Cuts to grammar school transport in Warwickshire will be a ‘backward step’

Following County Council cuts to transport for grammar schools, new students will have to pay ?750 for their school transport.''Pictured: Charlotte Marten (Headteacher). NNL-151020-192403009
Following County Council cuts to transport for grammar schools, new students will have to pay ?750 for their school transport.''Pictured: Charlotte Marten (Headteacher). NNL-151020-192403009

Parents hoping to send their children to a grammar school will now have to consider a £750 transport bill.

Warwickshire County Council’s cabinet has agreed to make cuts to free transport for grammar school pupils in a bid to save money.

And as a result, parents of new pupils attending a grammar school from September 2016 will have to pay £750 per year for transport or £375 if the family are living less than three miles away and are able to access the ‘vacant seats scheme’.

The council used to cover the cost of transport for grammar school pupils regardless of how far away from the school they lived.

But now the only pupils who will receive free transport are those who receive free school meals, and who live between three and six miles away from the school, and for whom it is one of their three nearest schools.

Parents of existing grammar school pupils are unaffected by these changes.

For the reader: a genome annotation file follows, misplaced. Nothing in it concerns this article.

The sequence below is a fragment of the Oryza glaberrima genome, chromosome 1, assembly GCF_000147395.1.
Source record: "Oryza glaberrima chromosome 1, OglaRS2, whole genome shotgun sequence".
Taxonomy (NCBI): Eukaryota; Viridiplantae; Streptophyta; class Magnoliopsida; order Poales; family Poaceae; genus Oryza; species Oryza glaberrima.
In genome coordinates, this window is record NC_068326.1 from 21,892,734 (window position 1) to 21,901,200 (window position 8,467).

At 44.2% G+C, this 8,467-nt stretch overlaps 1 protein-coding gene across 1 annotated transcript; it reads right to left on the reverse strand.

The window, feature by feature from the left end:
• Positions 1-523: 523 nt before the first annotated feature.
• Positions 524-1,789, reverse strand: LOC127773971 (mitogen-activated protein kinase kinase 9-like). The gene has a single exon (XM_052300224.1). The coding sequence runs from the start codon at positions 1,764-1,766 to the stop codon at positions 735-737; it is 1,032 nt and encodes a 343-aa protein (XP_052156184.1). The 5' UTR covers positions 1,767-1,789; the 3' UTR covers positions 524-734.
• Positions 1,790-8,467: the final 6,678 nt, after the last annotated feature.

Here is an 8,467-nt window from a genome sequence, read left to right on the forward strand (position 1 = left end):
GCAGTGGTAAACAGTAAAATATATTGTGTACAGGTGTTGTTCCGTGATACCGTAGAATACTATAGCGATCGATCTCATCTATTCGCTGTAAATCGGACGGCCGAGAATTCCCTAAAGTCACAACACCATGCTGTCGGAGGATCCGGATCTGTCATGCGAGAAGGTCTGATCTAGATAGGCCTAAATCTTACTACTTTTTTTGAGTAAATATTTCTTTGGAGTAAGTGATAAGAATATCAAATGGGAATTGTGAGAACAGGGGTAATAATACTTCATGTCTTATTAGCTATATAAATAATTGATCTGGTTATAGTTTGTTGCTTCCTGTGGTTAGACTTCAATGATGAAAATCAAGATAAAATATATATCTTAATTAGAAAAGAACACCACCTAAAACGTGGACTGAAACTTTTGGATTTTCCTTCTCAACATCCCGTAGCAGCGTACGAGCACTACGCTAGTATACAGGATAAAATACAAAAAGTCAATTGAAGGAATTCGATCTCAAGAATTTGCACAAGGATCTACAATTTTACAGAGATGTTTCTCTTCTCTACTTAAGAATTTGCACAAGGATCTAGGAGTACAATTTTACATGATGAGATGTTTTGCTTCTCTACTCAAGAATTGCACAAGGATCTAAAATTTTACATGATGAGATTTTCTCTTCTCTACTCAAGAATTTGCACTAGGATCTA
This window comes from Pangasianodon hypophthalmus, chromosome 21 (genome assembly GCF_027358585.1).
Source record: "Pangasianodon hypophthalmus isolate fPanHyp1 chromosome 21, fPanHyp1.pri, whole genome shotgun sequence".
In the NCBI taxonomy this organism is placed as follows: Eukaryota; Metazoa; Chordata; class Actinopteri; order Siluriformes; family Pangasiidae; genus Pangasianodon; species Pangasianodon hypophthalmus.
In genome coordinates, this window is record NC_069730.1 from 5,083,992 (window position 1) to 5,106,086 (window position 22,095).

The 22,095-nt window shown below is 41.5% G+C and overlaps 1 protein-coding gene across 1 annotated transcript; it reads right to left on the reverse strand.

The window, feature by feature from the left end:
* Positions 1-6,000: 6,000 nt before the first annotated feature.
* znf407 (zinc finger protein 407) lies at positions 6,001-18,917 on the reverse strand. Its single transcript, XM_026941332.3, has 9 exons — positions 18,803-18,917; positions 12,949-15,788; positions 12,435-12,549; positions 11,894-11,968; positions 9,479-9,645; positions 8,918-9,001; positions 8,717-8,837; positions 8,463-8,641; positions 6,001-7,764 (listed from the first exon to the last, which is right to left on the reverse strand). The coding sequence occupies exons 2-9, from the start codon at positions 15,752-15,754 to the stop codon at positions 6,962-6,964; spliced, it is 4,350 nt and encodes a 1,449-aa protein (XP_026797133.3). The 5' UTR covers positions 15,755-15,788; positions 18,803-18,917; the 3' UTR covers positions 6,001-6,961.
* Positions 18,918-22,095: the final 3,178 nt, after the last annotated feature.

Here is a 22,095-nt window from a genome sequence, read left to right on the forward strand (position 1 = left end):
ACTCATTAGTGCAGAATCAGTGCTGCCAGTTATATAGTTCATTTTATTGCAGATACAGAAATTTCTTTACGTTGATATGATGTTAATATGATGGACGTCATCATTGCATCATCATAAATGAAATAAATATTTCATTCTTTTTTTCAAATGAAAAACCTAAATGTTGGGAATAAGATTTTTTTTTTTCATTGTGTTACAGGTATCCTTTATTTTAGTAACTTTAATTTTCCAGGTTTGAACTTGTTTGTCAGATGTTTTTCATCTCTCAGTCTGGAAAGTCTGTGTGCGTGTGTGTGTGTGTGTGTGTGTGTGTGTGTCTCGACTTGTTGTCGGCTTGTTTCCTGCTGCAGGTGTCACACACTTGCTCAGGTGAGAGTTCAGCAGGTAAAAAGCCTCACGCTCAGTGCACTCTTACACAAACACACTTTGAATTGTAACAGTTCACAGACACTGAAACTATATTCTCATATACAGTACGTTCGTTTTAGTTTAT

Charlotte Marten, headteacher at Rugby High School, said she was concerned about the changes.

“It is a source of great sadness and a backward step,” she said.

“I am very concerned about the impact that this will have on young people and their families and that it will remove the option of a grammar school education for some.

“It is a lot of money to have to pay from taxed income, especially if you have more than one child.” Charlotte said she was most concerned about pupils from less privileged backgrounds.

“We know from recent research conducted by the CEM Centre that there are able students who receive free school meals scattered throughout Warwickshire,” she said.

“There are students who are capable of passing the 11+ exam and receive free school meals, who live within our priority circle (which has a ten- mile radius) but who won’t qualify for free transport because they live more than six miles away from the school.

“It is these students who I am most concerned about. Rural poverty is isolating and largely hidden but it hems families in and reduces their opportunities, making impossible things that the rest of 
the community takes for granted.”

Charlotte said: “Grammar schools exist to serve the whole community, not just a section of it. I do understand that the county council has had to make some very tough spending decisions. This is not just a grammar schools issue.”